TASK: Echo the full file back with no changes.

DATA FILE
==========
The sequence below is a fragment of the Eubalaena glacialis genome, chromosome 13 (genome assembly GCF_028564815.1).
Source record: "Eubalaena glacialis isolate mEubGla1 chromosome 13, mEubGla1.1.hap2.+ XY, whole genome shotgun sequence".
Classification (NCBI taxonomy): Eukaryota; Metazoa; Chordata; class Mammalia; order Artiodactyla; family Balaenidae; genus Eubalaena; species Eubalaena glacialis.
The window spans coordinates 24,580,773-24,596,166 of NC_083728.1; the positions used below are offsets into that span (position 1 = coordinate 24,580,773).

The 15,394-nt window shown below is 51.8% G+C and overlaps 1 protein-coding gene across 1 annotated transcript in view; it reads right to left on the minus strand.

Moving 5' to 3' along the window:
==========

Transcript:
The sequence below is a fragment of the Eubalaena glacialis genome, chromosome 13 (genome assembly GCF_028564815.1).
Source record: "Eubalaena glacialis isolate mEubGla1 chromosome 13, mEubGla1.1.hap2.+ XY, whole genome shotgun sequence".
Classification (NCBI taxonomy): Eukaryota; Metazoa; Chordata; class Mammalia; order Artiodactyla; family Balaenidae; genus Eubalaena; species Eubalaena glacialis.
The window spans coordinates 24,580,773-24,596,166 of NC_083728.1; the positions used below are offsets into that span (position 1 = coordinate 24,580,773).

The 15,394-nt window shown below is 51.8% G+C and overlaps 1 protein-coding gene across 1 annotated transcript in view; it reads right to left on the minus strand.

Moving 5' to 3' along the window: